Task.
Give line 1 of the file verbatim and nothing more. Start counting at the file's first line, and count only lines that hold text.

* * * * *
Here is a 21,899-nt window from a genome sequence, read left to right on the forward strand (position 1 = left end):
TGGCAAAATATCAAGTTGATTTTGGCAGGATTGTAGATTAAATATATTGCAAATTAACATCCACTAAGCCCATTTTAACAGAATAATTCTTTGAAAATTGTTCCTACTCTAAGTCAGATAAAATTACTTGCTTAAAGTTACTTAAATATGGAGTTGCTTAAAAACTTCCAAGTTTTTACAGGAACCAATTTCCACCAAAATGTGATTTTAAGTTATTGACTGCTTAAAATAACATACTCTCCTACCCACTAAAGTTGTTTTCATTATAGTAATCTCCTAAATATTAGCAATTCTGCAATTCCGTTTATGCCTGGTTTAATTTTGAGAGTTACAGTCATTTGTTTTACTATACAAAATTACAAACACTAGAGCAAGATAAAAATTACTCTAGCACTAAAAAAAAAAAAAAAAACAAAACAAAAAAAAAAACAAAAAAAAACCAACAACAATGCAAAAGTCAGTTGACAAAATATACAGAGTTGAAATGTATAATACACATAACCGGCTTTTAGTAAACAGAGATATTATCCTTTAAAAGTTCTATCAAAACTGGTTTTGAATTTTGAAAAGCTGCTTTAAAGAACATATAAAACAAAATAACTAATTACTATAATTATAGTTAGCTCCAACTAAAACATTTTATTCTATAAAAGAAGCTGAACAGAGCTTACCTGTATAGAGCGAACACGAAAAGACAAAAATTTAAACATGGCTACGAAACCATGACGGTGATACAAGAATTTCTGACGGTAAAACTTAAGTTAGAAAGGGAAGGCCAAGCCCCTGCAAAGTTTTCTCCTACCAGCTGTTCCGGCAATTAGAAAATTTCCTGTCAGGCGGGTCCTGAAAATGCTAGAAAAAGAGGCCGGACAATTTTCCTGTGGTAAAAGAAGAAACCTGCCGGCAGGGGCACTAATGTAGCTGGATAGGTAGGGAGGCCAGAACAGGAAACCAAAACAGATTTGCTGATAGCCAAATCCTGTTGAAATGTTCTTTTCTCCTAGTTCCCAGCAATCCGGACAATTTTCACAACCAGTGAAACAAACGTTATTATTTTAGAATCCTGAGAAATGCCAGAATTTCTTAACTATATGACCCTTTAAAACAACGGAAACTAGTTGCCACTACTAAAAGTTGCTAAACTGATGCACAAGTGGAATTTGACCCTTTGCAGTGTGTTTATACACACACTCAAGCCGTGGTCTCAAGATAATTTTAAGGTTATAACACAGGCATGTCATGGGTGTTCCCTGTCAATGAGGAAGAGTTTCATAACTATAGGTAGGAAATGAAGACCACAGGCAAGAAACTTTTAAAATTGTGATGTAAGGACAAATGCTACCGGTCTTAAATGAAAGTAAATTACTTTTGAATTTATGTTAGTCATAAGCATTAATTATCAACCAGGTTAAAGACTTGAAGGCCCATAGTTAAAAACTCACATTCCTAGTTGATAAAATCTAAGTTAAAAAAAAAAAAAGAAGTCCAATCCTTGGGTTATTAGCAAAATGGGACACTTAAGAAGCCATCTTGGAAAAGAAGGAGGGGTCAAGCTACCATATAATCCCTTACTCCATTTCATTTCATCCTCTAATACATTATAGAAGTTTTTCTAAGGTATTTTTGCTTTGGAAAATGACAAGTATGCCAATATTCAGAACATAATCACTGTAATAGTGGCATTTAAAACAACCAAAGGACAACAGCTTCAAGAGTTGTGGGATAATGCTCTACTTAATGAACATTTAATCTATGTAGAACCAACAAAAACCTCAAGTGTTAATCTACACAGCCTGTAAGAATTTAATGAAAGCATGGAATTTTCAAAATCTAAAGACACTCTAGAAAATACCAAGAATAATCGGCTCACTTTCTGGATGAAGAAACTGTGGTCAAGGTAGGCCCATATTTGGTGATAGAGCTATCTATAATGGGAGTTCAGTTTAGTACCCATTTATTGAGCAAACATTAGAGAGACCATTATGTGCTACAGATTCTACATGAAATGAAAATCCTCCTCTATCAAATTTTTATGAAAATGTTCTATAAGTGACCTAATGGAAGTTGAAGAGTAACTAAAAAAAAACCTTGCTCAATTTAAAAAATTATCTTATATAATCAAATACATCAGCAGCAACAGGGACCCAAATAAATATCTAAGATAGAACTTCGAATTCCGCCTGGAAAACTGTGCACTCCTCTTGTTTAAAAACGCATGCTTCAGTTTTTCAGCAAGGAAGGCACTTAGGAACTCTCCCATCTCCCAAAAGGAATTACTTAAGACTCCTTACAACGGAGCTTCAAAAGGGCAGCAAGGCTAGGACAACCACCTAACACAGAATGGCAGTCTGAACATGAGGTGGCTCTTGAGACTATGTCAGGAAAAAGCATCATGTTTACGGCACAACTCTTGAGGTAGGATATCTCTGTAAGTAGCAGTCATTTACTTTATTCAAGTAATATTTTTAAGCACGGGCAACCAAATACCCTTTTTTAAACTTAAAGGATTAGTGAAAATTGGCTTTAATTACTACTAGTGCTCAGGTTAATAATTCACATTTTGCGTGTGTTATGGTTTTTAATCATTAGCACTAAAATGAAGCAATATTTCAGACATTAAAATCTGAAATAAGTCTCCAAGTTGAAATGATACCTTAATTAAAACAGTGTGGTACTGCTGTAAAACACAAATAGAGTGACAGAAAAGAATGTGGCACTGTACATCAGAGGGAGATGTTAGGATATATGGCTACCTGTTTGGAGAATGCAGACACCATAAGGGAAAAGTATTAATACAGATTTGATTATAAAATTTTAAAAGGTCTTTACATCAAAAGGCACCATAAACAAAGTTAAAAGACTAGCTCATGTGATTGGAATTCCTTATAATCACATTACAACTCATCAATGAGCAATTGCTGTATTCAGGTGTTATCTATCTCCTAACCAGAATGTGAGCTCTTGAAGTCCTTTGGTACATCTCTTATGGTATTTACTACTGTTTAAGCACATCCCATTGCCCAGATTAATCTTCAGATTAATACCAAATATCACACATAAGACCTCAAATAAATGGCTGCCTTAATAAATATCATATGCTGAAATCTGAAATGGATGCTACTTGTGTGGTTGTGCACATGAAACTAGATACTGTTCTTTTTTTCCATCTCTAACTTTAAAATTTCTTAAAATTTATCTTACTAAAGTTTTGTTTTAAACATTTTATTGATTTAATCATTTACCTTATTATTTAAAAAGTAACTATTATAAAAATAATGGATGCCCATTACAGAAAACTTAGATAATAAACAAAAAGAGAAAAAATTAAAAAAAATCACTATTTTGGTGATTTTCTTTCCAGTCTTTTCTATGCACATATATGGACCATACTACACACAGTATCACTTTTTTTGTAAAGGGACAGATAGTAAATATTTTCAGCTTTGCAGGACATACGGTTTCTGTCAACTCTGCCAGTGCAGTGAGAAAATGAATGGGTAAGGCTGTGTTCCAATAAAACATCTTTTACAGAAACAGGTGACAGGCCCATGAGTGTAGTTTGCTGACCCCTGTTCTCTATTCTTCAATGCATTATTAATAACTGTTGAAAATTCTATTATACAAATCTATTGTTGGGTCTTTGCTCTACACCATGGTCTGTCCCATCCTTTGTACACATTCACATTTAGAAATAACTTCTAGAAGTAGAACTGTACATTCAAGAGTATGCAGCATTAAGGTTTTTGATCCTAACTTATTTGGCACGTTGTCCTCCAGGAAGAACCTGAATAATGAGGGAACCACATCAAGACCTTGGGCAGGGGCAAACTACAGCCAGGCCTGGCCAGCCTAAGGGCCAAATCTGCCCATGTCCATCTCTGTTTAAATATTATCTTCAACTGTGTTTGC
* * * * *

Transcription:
Here is a 21,899-nt window from a genome sequence, read left to right on the forward strand (position 1 = left end):